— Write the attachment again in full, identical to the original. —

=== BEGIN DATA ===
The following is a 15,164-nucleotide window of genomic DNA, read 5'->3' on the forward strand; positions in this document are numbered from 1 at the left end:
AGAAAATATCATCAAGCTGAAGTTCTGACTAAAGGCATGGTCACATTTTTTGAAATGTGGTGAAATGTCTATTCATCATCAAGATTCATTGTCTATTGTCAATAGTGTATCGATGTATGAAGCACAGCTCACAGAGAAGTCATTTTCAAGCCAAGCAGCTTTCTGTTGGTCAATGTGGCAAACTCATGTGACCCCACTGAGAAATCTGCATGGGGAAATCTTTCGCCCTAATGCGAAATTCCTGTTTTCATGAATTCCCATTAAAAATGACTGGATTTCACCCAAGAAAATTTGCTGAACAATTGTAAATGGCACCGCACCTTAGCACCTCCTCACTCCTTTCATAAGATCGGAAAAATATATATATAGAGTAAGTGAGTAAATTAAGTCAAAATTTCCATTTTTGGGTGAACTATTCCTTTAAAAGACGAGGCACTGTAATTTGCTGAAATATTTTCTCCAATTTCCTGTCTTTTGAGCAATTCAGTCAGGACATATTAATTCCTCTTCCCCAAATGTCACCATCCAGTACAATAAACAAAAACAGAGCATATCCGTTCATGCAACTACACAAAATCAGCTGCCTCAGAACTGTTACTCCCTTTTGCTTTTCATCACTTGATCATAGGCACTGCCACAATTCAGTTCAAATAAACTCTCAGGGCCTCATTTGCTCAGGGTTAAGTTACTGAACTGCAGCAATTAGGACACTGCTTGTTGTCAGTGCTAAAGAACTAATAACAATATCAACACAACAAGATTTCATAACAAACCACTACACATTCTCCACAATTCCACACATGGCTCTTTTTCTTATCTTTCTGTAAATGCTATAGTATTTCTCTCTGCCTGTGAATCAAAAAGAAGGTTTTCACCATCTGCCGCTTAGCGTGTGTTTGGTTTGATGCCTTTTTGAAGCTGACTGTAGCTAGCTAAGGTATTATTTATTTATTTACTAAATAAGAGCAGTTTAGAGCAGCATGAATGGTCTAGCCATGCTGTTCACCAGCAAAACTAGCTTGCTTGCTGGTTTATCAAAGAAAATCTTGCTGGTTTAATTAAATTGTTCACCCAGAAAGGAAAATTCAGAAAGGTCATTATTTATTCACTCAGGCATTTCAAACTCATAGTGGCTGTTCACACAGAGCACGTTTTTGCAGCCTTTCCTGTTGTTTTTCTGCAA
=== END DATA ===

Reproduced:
The following is a 15,164-nucleotide window of genomic DNA, read 5'->3' on the forward strand; positions in this document are numbered from 1 at the left end:
AGAAAATATCATCAAGCTGAAGTTCTGACTAAAGGCATGGTCACATTTTTTGAAATGTGGTGAAATGTCTATTCATCATCAAGATTCATTGTCTATTGTCAATAGTGTATCGATGTATGAAGCACAGCTCACAGAGAAGTCATTTTCAAGCCAAGCAGCTTTCTGTTGGTCAATGTGGCAAACTCATGTGACCCCACTGAGAAATCTGCATGGGGAAATCTTTCGCCCTAATGCGAAATTCCTGTTTTCATGAATTCCCATTAAAAATGACTGGATTTCACCCAAGAAAATTTGCTGAACAATTGTAAATGGCACCGCACCTTAGCACCTCCTCACTCCTTTCATAAGATCGGAAAAATATATATATAGAGTAAGTGAGTAAATTAAGTCAAAATTTCCATTTTTGGGTGAACTATTCCTTTAAAAGACGAGGCACTGTAATTTGCTGAAATATTTTCTCCAATTTCCTGTCTTTTGAGCAATTCAGTCAGGACATATTAATTCCTCTTCCCCAAATGTCACCATCCAGTACAATAAACAAAAACAGAGCATATCCGTTCATGCAACTACACAAAATCAGCTGCCTCAGAACTGTTACTCCCTTTTGCTTTTCATCACTTGATCATAGGCACTGCCACAATTCAGTTCAAATAAACTCTCAGGGCCTCATTTGCTCAGGGTTAAGTTACTGAACTGCAGCAATTAGGACACTGCTTGTTGTCAGTGCTAAAGAACTAATAACAATATCAACACAACAAGATTTCATAACAAACCACTACACATTCTCCACAATTCCACACATGGCTCTTTTTCTTATCTTTCTGTAAATGCTATAGTATTTCTCTCTGCCTGTGAATCAAAAAGAAGGTTTTCACCATCTGCCGCTTAGCGTGTGTTTGGTTTGATGCCTTTTTGAAGCTGACTGTAGCTAGCTAAGGTATTATTTATTTATTTACTAAATAAGAGCAGTTTAGAGCAGCATGAATGGTCTAGCCATGCTGTTCACCAGCAAAACTAGCTTGCTTGCTGGTTTATCAAAGAAAATCTTGCTGGTTTAATTAAATTGTTCACCCAGAAAGGAAAATTCAGAAAGGTCATTATTTATTCACTCAGGCATTTCAAACTCATAGTGGCTGTTCACACAGAGCACGTTTTTGCAGCCTTTCCTGTTGTTTTTCTGCAA